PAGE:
It was reported yesterday that the jury in the Bill Cosby case was deadlocked but was ordered by the judge to continue to try to reach a verdict.
This was done by reading a standard statement:
Judge Steven O'Neill read a standard statement asking them to try to agree on some or all of the counts.
I have seen judges in the UK do similar things.
What is the justification for this? If a juror has made a decision and you force him to go away and "think again", it seems to me that you're essentially telling him that you want him to change his mind. This is bound to put some pressure on jurors to reach a decision on the basis of keeping the judge happy, rather than on genuine confidence.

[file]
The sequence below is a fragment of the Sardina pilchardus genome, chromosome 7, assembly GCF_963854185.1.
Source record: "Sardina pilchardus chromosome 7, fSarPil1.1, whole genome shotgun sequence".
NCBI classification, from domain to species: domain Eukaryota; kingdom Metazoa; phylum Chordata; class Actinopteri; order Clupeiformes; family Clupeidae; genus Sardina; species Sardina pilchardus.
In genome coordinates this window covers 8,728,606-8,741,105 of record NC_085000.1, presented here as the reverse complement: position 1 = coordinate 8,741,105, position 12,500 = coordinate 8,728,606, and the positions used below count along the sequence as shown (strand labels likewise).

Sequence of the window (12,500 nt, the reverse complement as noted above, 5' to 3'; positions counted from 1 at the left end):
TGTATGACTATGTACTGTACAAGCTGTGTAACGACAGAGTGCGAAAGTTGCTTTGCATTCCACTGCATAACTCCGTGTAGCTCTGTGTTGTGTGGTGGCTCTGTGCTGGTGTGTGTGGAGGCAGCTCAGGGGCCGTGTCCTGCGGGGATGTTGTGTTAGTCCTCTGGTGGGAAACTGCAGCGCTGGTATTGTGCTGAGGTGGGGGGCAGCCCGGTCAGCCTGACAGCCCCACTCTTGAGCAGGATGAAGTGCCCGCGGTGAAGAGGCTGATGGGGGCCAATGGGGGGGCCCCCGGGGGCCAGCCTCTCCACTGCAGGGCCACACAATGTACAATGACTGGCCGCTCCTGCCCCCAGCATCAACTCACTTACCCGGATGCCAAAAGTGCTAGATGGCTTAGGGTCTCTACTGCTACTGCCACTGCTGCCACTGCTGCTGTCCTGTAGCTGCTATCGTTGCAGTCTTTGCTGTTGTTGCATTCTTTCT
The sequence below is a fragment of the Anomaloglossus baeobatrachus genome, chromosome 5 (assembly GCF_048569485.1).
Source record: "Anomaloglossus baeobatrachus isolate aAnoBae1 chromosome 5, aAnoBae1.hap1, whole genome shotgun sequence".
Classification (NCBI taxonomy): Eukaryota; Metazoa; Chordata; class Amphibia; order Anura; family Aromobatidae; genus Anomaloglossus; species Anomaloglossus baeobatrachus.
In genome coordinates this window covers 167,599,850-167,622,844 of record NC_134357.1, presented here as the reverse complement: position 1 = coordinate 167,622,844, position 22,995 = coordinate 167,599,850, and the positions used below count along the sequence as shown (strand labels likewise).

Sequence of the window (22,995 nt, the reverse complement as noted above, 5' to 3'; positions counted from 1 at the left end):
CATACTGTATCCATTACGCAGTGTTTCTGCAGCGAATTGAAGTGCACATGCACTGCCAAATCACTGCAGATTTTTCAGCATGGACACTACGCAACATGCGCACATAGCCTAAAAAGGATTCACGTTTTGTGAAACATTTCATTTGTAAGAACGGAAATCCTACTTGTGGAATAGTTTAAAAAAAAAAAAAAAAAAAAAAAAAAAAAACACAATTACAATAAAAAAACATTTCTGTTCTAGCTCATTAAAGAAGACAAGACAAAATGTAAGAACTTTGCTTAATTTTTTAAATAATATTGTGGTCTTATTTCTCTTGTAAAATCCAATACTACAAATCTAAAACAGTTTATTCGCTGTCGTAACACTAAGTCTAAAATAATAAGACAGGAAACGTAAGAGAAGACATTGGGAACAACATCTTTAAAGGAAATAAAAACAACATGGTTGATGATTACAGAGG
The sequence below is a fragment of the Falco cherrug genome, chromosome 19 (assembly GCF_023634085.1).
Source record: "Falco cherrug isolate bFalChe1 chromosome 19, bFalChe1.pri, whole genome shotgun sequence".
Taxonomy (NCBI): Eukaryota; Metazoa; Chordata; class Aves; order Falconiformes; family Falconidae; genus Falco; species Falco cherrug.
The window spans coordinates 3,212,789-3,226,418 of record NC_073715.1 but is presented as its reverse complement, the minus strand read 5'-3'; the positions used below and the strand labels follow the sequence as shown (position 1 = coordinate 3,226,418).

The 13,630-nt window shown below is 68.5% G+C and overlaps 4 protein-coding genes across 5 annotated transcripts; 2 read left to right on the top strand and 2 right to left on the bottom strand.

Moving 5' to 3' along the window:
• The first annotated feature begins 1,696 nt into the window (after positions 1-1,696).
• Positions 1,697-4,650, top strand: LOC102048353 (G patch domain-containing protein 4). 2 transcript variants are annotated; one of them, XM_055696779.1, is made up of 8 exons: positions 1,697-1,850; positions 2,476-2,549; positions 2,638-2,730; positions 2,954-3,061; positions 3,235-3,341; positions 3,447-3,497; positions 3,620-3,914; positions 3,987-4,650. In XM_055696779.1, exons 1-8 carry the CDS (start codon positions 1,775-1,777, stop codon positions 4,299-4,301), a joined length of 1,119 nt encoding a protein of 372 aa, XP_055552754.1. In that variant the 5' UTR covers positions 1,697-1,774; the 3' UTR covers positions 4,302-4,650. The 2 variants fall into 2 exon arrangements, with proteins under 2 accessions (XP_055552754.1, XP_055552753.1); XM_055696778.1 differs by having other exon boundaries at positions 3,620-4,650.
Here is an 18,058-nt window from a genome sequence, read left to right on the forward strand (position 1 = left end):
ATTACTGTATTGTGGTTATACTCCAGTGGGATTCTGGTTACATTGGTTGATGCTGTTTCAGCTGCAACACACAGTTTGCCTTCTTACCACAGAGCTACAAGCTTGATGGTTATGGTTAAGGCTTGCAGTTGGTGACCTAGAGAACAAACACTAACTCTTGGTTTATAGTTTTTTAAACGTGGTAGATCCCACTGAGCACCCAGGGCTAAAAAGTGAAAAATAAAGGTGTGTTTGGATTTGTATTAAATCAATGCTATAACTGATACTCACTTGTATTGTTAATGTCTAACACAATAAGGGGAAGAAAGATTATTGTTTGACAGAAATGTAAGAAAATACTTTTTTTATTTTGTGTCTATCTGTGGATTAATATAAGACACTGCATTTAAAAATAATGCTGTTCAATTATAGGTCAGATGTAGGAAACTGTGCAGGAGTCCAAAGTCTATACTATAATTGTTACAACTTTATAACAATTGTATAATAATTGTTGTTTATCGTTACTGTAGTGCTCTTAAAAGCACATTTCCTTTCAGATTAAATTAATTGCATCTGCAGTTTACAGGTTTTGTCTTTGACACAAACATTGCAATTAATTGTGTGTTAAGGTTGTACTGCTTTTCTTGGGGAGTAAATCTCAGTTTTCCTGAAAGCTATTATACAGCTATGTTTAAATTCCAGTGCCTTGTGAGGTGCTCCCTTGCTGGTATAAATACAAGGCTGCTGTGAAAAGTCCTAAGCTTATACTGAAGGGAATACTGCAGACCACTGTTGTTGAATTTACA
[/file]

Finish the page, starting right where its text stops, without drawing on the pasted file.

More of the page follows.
In a criminal case, why does a subsequent guilty verdict satisfy the "beyond reasonable doubt" standard of proof, when it is clear that any juror who changed his verdict did in fact have quite significant doubt?